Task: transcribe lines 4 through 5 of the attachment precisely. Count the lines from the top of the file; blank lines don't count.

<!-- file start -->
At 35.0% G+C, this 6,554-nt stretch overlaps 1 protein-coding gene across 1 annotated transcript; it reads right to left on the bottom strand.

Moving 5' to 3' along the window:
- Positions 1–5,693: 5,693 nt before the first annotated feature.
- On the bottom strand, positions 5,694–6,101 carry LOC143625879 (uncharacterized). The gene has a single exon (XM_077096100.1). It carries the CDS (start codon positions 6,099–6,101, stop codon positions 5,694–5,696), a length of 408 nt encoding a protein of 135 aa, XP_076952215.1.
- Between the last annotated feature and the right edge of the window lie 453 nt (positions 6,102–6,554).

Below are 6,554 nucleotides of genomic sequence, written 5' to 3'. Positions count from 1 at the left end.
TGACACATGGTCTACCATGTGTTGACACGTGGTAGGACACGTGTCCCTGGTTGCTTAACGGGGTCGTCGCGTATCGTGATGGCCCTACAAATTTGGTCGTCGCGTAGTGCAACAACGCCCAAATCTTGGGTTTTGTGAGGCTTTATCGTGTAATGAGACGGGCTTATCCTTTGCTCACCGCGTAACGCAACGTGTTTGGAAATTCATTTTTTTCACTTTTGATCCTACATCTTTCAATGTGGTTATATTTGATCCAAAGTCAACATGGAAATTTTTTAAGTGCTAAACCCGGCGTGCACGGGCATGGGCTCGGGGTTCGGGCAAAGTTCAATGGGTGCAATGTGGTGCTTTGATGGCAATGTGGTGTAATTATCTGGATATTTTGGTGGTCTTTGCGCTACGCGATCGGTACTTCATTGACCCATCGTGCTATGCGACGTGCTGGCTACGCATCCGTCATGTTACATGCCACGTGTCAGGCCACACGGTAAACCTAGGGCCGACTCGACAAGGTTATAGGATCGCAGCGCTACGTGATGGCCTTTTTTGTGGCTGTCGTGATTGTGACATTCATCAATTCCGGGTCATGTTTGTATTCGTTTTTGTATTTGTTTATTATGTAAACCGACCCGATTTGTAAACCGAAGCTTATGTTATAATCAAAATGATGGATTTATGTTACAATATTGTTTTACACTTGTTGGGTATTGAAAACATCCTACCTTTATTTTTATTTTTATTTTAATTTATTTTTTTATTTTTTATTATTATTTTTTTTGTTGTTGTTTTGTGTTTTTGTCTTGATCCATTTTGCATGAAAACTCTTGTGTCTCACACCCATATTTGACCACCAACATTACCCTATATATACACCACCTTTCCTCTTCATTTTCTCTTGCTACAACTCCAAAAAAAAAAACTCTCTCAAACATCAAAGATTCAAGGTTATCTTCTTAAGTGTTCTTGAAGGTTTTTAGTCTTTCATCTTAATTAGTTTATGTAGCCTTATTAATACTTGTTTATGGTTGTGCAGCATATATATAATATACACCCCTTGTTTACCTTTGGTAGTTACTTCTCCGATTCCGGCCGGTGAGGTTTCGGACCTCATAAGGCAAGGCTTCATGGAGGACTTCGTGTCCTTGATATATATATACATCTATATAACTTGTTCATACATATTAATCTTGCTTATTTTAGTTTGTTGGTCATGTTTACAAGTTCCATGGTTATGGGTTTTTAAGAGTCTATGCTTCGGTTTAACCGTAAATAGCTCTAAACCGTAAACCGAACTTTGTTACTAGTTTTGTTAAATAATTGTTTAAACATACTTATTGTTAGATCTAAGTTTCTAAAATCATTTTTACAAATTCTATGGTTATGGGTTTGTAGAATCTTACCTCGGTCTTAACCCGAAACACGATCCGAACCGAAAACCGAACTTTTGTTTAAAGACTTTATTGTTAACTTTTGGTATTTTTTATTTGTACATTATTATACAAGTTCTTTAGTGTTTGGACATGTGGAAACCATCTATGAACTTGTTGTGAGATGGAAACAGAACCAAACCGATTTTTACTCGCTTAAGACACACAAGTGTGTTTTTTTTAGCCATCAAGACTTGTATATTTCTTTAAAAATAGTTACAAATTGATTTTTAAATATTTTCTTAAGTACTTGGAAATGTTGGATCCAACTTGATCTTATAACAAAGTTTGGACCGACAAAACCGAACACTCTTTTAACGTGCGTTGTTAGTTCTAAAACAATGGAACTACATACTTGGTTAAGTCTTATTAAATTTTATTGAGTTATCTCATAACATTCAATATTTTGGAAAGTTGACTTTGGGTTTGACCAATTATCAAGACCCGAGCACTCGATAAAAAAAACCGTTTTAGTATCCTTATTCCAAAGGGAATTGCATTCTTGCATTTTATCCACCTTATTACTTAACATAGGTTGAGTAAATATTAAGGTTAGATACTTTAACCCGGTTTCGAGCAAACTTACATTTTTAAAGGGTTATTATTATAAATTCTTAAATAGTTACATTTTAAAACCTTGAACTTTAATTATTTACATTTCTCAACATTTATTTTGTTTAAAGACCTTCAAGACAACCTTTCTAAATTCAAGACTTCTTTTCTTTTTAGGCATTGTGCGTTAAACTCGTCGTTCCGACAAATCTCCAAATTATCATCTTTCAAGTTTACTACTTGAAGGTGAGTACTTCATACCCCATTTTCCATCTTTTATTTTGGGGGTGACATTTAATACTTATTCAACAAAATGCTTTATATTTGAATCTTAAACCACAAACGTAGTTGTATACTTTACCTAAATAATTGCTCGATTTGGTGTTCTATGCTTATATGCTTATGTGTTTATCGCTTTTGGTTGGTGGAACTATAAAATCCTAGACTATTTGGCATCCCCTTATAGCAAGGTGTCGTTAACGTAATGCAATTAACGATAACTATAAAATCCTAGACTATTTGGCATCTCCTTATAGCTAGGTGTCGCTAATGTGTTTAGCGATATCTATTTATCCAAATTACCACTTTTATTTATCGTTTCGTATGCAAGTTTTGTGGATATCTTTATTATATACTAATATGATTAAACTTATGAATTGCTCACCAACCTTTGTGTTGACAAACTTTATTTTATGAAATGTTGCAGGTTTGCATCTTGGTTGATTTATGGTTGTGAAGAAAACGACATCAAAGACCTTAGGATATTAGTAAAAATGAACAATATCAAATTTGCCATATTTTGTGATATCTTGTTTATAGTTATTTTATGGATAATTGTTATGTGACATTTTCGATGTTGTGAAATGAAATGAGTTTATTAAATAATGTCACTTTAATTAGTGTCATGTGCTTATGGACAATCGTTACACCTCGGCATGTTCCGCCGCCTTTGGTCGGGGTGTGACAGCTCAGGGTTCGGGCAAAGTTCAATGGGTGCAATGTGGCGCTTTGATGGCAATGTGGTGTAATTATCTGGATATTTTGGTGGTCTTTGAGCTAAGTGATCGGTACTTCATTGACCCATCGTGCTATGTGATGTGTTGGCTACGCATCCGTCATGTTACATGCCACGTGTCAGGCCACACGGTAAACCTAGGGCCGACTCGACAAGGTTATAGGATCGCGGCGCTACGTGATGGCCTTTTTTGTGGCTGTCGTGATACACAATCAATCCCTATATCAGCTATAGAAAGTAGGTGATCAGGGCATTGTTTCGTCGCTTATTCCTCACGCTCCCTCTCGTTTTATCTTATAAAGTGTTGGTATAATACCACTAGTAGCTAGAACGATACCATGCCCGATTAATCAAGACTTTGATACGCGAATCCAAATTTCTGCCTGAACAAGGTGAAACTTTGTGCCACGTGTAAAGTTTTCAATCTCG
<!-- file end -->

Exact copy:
- On the bottom strand, positions 5,694–6,101 carry LOC143625879 (uncharacterized). The gene has a single exon (XM_077096100.1). It carries the CDS (start codon positions 6,099–6,101, stop codon positions 5,694–5,696), a length of 408 nt encoding a protein of 135 aa, XP_076952215.1.
- Between the last annotated feature and the right edge of the window lie 453 nt (positions 6,102–6,554).